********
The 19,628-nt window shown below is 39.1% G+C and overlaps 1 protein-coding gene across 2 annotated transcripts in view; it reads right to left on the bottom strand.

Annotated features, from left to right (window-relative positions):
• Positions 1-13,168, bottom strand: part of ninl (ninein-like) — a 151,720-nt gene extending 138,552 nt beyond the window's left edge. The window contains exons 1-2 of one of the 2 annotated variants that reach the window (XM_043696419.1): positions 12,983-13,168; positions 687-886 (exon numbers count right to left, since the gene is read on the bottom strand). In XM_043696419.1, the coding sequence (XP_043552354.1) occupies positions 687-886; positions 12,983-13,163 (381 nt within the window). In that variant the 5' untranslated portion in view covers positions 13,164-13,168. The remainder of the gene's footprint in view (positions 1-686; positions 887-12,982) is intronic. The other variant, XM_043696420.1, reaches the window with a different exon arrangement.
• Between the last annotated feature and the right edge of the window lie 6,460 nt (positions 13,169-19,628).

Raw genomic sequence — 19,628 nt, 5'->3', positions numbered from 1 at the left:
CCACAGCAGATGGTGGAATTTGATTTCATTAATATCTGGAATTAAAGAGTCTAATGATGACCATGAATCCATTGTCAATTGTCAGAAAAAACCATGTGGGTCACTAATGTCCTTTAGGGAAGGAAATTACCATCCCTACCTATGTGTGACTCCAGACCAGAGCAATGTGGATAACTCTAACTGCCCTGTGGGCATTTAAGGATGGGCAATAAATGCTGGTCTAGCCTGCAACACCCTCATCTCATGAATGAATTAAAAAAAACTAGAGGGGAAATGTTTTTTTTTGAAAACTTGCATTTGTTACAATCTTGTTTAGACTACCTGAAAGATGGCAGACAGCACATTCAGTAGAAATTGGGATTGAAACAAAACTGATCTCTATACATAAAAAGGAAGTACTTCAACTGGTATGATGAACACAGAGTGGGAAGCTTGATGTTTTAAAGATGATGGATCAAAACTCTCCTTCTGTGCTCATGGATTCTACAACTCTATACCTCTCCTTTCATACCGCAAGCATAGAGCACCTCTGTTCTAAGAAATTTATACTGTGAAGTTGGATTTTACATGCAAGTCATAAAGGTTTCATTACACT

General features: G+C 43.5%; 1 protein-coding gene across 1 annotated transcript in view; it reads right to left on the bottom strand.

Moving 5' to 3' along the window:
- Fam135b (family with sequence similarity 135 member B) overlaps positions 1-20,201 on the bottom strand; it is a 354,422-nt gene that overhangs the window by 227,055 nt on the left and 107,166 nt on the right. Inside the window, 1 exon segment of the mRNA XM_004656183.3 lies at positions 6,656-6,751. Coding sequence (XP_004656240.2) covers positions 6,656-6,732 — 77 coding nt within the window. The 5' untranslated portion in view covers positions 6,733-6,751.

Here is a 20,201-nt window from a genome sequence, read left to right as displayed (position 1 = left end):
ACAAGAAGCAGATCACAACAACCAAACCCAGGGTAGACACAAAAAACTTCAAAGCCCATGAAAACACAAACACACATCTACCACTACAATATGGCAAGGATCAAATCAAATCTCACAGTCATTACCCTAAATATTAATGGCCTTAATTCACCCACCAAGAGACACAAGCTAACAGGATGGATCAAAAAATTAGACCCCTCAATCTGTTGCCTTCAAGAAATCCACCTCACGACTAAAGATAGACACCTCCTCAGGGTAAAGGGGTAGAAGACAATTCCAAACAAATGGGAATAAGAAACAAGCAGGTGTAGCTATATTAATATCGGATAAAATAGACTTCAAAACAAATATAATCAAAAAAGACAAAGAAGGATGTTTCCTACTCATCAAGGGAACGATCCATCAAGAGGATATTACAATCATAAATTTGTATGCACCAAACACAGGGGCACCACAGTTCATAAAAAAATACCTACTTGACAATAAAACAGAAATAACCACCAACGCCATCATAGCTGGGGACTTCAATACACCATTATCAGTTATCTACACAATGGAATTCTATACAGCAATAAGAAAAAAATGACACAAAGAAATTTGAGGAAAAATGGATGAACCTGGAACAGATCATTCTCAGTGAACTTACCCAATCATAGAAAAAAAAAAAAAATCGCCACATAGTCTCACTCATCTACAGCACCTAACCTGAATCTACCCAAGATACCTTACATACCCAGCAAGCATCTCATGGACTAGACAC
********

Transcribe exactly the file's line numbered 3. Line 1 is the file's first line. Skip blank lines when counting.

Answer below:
• Positions 1-13,168, bottom strand: part of ninl (ninein-like) — a 151,720-nt gene extending 138,552 nt beyond the window's left edge. The window contains exons 1-2 of one of the 2 annotated variants that reach the window (XM_043696419.1): positions 12,983-13,168; positions 687-886 (exon numbers count right to left, since the gene is read on the bottom strand). In XM_043696419.1, the coding sequence (XP_043552354.1) occupies positions 687-886; positions 12,983-13,163 (381 nt within the window). In that variant the 5' untranslated portion in view covers positions 13,164-13,168. The remainder of the gene's footprint in view (positions 1-686; positions 887-12,982) is intronic. The other variant, XM_043696420.1, reaches the window with a different exon arrangement.